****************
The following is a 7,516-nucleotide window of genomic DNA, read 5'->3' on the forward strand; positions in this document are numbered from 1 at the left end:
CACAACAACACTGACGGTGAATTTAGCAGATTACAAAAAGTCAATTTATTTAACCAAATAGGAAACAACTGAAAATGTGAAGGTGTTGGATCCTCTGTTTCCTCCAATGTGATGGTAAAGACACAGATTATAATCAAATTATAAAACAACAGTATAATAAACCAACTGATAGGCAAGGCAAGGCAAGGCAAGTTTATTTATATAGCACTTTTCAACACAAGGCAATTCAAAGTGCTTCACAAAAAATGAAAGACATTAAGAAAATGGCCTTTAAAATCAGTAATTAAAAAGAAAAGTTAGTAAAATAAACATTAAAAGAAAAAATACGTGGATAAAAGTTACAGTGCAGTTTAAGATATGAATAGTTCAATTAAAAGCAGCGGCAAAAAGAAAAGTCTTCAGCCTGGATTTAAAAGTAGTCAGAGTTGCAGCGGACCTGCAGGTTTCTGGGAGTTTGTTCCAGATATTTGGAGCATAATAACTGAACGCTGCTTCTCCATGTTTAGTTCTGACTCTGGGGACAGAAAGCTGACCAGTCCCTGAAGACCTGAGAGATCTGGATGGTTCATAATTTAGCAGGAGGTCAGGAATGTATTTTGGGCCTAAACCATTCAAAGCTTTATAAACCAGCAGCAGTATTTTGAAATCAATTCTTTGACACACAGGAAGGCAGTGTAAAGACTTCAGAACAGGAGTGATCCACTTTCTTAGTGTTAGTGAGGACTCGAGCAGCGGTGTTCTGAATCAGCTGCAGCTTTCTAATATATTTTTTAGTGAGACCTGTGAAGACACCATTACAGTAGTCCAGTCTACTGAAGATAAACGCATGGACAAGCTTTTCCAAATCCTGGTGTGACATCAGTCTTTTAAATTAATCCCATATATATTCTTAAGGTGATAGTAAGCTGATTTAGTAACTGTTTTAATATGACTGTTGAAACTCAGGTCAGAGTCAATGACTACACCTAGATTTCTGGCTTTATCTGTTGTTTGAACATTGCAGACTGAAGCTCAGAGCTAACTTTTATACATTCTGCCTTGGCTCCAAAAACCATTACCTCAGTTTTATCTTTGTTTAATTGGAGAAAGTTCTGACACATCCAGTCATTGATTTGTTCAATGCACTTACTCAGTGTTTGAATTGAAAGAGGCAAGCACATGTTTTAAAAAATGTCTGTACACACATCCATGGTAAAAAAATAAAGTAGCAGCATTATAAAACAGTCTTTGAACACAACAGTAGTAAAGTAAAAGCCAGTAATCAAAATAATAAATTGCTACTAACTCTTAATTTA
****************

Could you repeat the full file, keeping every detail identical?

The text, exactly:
The following is a 7,516-nucleotide window of genomic DNA, read 5'->3' on the forward strand; positions in this document are numbered from 1 at the left end:
CACAACAACACTGACGGTGAATTTAGCAGATTACAAAAAGTCAATTTATTTAACCAAATAGGAAACAACTGAAAATGTGAAGGTGTTGGATCCTCTGTTTCCTCCAATGTGATGGTAAAGACACAGATTATAATCAAATTATAAAACAACAGTATAATAAACCAACTGATAGGCAAGGCAAGGCAAGGCAAGTTTATTTATATAGCACTTTTCAACACAAGGCAATTCAAAGTGCTTCACAAAAAATGAAAGACATTAAGAAAATGGCCTTTAAAATCAGTAATTAAAAAGAAAAGTTAGTAAAATAAACATTAAAAGAAAAAATACGTGGATAAAAGTTACAGTGCAGTTTAAGATATGAATAGTTCAATTAAAAGCAGCGGCAAAAAGAAAAGTCTTCAGCCTGGATTTAAAAGTAGTCAGAGTTGCAGCGGACCTGCAGGTTTCTGGGAGTTTGTTCCAGATATTTGGAGCATAATAACTGAACGCTGCTTCTCCATGTTTAGTTCTGACTCTGGGGACAGAAAGCTGACCAGTCCCTGAAGACCTGAGAGATCTGGATGGTTCATAATTTAGCAGGAGGTCAGGAATGTATTTTGGGCCTAAACCATTCAAAGCTTTATAAACCAGCAGCAGTATTTTGAAATCAATTCTTTGACACACAGGAAGGCAGTGTAAAGACTTCAGAACAGGAGTGATCCACTTTCTTAGTGTTAGTGAGGACTCGAGCAGCGGTGTTCTGAATCAGCTGCAGCTTTCTAATATATTTTTTAGTGAGACCTGTGAAGACACCATTACAGTAGTCCAGTCTACTGAAGATAAACGCATGGACAAGCTTTTCCAAATCCTGGTGTGACATCAGTCTTTTAAATTAATCCCATATATATTCTTAAGGTGATAGTAAGCTGATTTAGTAACTGTTTTAATATGACTGTTGAAACTCAGGTCAGAGTCAATGACTACACCTAGATTTCTGGCTTTATCTGTTGTTTGAACATTGCAGACTGAAGCTCAGAGCTAACTTTTATACATTCTGCCTTGGCTCCAAAAACCATTACCTCAGTTTTATCTTTGTTTAATTGGAGAAAGTTCTGACACATCCAGTCATTGATTTGTTCAATGCACTTACTCAGTGTTTGAATTGAAAGAGGCAAGCACATGTTTTAAAAAATGTCTGTACACACATCCATGGTAAAAAAATAAAGTAGCAGCATTATAAAACAGTCTTTGAACACAACAGTAGTAAAGTAAAAGCCAGTAATCAAAATAATAAATTGCTACTAACTCTTAATTTA